Review It’s fair to say that sales of wristy wearables haven’t set the world on fire. Even Apple seems to be hard pushed to flog them in quantity. The reason is not hard to fathom. Watch the TV advertisements for either Android Wear or Apple Watch and I defy you not to ask yourself why the hell would you spend good money on either.
Got an unloved Android Wearable lying in a drawer..?
Still, it’s early days and any software version 1.0, and especially one from Google, is likely to have the whiff of beta about it.
The first major update to Android Wear arrived recently so I dusted off my seldom used Asus ZenWatch, updated the firmware – a simple OTA operation – and tried to look at Wear with fresh eyes.
As soon as my ZenWatch rebooted it was obvious that Wear 5.1.1 (technically v184.108.40.2064693 but since it’s Lollipop-related 5.1.1. is the common terminology) is a major step forward in terms of usability.
Actions involve speaking. Voice recognition is good
If you ask me the most important development is the ease with which you can now access your Wear apps. Previously, you had to tap the screen then scroll down and select Start to find a list of your apps. Now you just swipe left from the edge of the screen and all your apps are listed alphabetically below the three most recently used.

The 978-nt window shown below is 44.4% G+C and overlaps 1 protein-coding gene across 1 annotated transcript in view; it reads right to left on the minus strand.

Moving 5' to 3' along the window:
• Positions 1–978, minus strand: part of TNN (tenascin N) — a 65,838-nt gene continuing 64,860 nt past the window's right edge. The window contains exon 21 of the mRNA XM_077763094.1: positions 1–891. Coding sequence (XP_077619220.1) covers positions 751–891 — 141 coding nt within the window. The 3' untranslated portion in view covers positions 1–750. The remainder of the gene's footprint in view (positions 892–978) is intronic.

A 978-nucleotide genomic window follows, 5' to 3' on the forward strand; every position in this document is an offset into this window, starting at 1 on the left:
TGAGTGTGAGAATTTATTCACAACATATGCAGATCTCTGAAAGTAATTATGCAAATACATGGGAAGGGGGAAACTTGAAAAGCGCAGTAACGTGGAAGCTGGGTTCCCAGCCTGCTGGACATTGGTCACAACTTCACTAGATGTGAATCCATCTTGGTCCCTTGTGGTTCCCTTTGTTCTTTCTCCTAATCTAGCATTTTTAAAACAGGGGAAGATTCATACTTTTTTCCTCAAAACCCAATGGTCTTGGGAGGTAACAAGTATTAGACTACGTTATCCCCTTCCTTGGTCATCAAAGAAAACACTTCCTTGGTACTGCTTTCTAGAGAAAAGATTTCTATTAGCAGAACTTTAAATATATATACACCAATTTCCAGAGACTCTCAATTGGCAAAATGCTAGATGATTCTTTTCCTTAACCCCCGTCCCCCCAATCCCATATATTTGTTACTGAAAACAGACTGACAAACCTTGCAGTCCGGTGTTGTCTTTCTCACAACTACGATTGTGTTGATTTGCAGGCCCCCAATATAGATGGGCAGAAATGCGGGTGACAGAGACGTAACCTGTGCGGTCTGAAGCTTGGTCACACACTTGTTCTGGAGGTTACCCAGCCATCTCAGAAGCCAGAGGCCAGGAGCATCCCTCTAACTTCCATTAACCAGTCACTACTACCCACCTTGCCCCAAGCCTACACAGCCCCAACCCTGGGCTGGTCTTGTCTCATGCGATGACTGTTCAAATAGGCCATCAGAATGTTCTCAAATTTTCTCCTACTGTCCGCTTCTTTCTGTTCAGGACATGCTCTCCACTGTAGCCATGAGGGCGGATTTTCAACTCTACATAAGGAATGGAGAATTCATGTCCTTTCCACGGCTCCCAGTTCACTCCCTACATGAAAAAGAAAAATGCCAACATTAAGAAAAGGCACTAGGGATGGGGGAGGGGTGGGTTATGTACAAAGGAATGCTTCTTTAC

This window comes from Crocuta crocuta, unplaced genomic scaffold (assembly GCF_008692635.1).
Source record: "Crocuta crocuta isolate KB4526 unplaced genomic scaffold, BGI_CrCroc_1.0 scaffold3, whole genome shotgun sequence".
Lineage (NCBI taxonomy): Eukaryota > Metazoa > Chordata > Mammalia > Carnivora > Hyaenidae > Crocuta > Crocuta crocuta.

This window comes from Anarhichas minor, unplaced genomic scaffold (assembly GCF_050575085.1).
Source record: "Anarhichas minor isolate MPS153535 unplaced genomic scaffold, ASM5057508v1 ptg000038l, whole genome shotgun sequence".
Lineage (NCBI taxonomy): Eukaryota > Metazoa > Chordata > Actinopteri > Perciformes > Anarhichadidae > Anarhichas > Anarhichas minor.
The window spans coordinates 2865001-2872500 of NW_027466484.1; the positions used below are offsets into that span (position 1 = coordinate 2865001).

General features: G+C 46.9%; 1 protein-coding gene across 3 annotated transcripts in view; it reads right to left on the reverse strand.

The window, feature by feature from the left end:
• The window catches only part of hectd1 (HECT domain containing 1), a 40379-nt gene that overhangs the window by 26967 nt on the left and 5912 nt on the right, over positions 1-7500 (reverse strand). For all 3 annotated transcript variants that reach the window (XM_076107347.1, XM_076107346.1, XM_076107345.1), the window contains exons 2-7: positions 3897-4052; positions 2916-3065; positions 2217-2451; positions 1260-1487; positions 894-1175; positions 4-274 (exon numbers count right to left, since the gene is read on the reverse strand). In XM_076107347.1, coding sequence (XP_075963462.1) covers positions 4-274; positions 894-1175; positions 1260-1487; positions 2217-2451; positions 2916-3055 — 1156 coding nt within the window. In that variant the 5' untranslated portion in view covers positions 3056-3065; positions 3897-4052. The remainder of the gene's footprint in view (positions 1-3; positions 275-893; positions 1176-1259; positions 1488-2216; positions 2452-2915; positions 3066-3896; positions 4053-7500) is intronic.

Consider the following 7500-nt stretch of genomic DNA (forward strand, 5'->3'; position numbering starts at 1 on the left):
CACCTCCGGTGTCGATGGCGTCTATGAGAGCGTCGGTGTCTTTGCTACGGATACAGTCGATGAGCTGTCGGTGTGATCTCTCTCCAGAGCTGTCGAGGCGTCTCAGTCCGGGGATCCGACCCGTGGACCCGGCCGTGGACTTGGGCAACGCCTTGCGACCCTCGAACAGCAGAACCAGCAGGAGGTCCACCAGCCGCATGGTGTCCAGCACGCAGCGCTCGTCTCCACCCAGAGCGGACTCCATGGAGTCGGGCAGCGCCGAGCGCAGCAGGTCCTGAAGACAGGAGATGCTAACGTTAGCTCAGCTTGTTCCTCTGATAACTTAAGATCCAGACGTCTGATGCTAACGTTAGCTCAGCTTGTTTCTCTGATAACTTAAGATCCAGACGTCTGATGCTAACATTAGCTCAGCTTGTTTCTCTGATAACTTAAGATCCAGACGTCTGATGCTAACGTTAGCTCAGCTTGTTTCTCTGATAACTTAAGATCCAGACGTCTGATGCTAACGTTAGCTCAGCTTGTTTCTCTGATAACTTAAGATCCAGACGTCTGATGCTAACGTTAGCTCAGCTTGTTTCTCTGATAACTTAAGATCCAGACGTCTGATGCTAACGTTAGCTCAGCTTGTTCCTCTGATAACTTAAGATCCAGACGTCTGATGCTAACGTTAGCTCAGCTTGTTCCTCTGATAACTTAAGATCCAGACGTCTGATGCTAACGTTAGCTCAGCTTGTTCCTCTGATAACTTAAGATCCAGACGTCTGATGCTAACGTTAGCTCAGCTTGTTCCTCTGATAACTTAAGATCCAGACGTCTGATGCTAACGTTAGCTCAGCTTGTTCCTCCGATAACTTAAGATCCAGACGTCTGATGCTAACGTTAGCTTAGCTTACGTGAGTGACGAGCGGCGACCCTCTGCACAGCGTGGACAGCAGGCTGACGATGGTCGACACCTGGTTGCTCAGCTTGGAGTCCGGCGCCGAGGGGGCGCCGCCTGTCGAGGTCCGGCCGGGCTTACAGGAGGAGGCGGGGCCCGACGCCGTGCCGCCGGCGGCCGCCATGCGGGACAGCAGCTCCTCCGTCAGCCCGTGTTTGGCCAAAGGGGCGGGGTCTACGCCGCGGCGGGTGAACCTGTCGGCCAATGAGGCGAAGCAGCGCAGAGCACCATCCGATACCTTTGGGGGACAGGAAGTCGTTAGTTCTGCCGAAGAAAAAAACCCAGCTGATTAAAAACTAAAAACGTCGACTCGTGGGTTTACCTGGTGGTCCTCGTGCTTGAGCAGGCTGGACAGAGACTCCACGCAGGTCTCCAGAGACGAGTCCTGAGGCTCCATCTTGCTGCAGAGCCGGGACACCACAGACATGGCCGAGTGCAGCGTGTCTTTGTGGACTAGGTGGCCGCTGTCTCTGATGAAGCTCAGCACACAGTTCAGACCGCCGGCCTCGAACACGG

This makes life much more simple. In fact, it’s a bit like using the Wear Mini Launcher app – just easier to use and easier on the eye. In effect, Google has replaced voice control with app selection as the focal entry to the Wear UI, and a good thing too in my opinion. After all, if you want to talk to your watch you can just say “OK Google” to it.
Actions involve speaking. Voice recognition is good. Contact options very easy to navigate
Swipe left again from apps and you come to your contacts. Tap one and you get a list of options such as create a text or email (dictated or pre-set) or start a phone call on your accompanying smartphone. Favourite contacts top the list for the sake of convenience.